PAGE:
Will Smartphones kill off the DSLR?

Recently, one of the titans of the imaging world made a pretty ground-breaking statement:

We expect that still images [from smartphones] will exceed the image quality of single-lens reflex cameras within the next few years. Still images are expected to exceed ILC [interchangeable lens camera] image quality sometime during 2024.

Terushi Shimizu - Sony

What makes this proclamation all the more note-worthy is that he placed a date to his statement, and that this man is none other than the CEO of Sony Semiconductor Solutions Terushi Shimizu.  He is responsible for producing the image sensors in approximately 50% of all mobile phones on the planet. (the 50% that matter)

And this statement has major implications for his own parent company’s DSLR business, which accounts for an impressive 22% of the global market for DSLR cameras.

Of course, pundits on both sides of the divide have been predicting the eventual complete demise of the stand-alone camera for a long time.  Whether this expected “better image quality” (what does that even mean?) will finally kill standalone cameras or not remains to be seen.  Still, one thing is certain: for the average consumer, the advantages of carrying a bulky DSLR camera during their milestone events (think bar mitzbahs, graduation and weddings) are rapidly reducing since their pocket-size smartphones can do the job.   As for travels; bringing a separate camera on a vacation is now about as obscure as…traveller’s checks! (remember those?)

So how is this relevant to the print industry? 

It’s no secret that here at photobook.ai, we have always been a mobile-first company and a huge proponent of a app-to-print approach.  Shimizu-san’s statement only validates our approach.  But we don’t have to wait for 2024 when mobile phone’s image quality are expected to “surpass” those of the ILC.  The quality of today’s average mid-market mobile phone cameras are already more than good enough for consumer print.  In fact, they have been since the iPhone 6, according to Apple (and who are we to argue with Steve?).  Incidentally, the iPhone 6 uses a Sony Exmor IMX220 image sensor.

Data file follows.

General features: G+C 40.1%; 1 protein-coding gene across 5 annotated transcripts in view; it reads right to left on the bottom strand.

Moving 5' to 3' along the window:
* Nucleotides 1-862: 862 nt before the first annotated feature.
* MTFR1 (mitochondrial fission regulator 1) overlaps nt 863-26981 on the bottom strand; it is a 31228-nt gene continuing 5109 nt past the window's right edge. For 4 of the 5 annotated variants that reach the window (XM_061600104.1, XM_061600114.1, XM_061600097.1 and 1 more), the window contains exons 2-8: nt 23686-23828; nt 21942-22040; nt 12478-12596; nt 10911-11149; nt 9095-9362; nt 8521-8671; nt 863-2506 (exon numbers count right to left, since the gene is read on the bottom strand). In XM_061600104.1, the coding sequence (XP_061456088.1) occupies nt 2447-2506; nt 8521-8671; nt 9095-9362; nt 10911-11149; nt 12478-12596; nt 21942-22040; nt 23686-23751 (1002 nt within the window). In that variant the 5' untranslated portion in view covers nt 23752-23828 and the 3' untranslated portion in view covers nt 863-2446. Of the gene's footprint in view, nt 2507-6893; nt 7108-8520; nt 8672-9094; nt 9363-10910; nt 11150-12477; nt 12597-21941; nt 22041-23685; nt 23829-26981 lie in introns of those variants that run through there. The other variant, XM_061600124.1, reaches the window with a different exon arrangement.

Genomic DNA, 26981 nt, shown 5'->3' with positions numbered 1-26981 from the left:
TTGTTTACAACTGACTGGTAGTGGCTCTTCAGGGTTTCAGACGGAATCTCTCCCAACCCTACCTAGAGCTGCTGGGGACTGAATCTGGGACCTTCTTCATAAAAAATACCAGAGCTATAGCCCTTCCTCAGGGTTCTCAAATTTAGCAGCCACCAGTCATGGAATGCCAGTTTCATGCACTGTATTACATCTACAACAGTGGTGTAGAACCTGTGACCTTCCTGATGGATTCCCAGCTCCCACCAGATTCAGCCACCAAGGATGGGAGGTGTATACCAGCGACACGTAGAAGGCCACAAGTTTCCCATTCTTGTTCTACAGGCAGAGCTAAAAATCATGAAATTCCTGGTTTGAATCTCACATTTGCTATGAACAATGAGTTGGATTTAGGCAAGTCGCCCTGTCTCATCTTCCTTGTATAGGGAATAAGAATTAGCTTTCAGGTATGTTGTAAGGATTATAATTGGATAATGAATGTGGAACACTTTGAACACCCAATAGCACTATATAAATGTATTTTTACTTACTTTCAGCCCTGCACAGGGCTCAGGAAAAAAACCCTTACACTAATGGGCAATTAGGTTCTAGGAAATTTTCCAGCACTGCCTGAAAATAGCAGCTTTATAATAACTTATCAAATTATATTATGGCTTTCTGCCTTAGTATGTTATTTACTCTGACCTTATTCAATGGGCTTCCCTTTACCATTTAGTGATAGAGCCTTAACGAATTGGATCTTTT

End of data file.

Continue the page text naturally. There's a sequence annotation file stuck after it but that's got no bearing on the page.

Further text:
iphone6 billboard
iphone6 billboard

Many of you may rightfully say “but my web-to-print solution is mobile responsive”.  And my mobile browser audience is growing faster than desktop visitors, so my users are happy with my mobile website.

Yes and No; allow us to elaborate.

If your user’s photos are already in the cloud, (Facebook, Google Photos, Instagram) then maybe, a mobile responsive Web-to-print is good enough since users will probably transfer their photos from their cloud service of choice to your web-to-print editor.  (but really, how many of you access Instagram via a browser?)

Your mobile audience are growing on your site because that’s where your users are.   That does not tell you that they are happy with your mobile-responsive site.  But it tells you where to find them!

Take a closer look at your mobile audience conversions.  Then compare them with mobile-app only companies like Chatbooks (USA) and photosi (Italy) and Popsa (UK).  Then find out how much ad-dollars are going into Sergei and Mark’s pockets.

We already know standalone cameras are going the way of the dodo (see quote above by the man responsible for that!)  Photos will start their lives on the phone. 

A native App-to-print gets first dips on these photos, and you absolutely want to have your print shop be right there inside their camera.  An App-to-print channel makes things much easier from a user’s point of view, no uploads before editing, no responsiveness issues, and it is 100% private and secure. Your shop is in your users’ pocket, next to their camera roll and credit card! (and if your App-to-print happens to be supercharged with AI, even better, wink, wink)

 

Watch out for a future post where we will deep-dive into the 5 key differences between a mobile-responsive web-2-print solution compared with a native mobile app solution.